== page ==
The Act further defines what information needs to be disclosed to the SEC for any of the above reasons. The information must be included in the issuer's periodic report, and the issuer also must file a notice with the SEC advising the SEC that it has included such information in the periodic report. The SEC is required to promptly transmit the report to the president and specified committees of the Senate and the House of Representatives, and the U.S. government is required to initiate an investigation.

Effective Date

Section 219(b) of the Act specifies that new section 13(r) of the Exchange Act "shall take effect with respect to reports required to be filed with the Securities and Exchange Commission after the date that is 180 days after the date of the enactment of this Act," which is February 6, 2013.

For issuers with periodic reports that are required to be filed on a date after February 6, 2013—such as the 2012 Form 10-K for calendar year filers—the SEC has issued guidance stating that the issuer is required to disclose Iran-related business activities pursuant to section 13(r) if it files the periodic report on or before February 6, 2013. The SEC interprets "reports required to be filed" to include any periodic report with a due date after February 6, 2013, regardless of whether the report is filed early.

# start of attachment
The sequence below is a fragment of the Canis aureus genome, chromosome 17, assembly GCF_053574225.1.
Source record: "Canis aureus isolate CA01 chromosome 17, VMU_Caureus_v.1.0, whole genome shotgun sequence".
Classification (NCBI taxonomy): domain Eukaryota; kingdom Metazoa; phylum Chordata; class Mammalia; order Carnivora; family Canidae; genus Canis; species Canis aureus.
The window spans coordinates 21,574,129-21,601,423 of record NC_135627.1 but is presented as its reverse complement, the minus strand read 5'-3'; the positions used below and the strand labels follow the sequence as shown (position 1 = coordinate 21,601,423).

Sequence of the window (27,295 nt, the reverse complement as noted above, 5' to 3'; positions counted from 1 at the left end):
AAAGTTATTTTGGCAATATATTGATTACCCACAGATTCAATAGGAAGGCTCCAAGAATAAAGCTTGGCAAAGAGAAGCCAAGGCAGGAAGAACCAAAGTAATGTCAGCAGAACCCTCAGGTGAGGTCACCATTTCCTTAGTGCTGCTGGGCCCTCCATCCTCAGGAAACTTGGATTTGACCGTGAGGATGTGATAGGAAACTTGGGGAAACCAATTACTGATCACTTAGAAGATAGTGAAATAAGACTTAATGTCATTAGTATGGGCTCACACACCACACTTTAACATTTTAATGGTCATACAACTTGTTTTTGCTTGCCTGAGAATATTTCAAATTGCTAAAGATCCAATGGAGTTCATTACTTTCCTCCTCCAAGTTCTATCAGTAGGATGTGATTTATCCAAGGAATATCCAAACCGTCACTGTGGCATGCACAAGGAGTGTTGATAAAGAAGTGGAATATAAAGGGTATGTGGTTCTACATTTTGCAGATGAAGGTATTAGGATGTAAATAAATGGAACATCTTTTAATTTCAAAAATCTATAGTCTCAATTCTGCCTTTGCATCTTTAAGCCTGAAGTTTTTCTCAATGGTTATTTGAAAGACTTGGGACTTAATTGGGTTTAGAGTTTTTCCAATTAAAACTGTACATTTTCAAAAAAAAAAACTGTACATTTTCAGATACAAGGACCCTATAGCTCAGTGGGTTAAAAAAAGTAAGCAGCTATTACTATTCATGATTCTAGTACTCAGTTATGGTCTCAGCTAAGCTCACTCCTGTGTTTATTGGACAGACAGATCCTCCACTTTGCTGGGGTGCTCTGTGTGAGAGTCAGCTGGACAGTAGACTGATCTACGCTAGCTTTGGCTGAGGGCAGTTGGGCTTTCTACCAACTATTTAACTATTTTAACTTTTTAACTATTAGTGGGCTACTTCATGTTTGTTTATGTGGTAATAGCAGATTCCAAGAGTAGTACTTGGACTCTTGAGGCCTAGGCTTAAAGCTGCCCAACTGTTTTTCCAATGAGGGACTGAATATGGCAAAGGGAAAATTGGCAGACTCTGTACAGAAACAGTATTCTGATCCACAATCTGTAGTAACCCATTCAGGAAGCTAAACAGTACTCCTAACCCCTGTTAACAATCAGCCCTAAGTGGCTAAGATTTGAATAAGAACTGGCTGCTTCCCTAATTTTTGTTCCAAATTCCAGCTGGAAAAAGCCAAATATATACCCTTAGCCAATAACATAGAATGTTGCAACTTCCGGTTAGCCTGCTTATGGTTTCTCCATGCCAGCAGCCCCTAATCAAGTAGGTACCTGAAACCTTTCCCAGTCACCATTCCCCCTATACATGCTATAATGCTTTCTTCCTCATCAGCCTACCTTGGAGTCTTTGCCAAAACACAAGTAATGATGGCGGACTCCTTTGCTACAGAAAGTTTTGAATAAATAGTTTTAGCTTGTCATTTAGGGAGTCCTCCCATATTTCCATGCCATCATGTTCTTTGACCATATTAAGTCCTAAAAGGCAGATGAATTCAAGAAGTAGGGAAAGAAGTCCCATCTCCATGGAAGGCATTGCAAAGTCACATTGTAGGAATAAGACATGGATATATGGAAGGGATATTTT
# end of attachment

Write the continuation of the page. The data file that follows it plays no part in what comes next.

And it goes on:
Scope of Reporting

An issuer is required to disclose all Iran-related activities specified in section 219 (section 13(r)(1)) that occurred during the period covered by the report, which, for a Form 10-K, is the entire fiscal year. For example, an issuer that files an annual report for the fiscal year ending December 31, 2012, is required to disclose any activities specified in section 13(r)(1) that took place between January 1, 2012, and December 31, 2012.

All activities covered by the provisions referenced in section 219 (section 13(r)) must be reported if such activities were engaged in during the period covered by the Forms 10-Q or 10-K. Disclosure of the specified Iran-related activity is required even if such section 219 (section 13(r)) activity was not unlawful at the time it was conducted.

In other words, transactions with Iran by an issuer's foreign affiliate that were lawful in January 2012 must nevertheless be reported to the SEC in an annual Form 10-K report for the fiscal year ending 2012.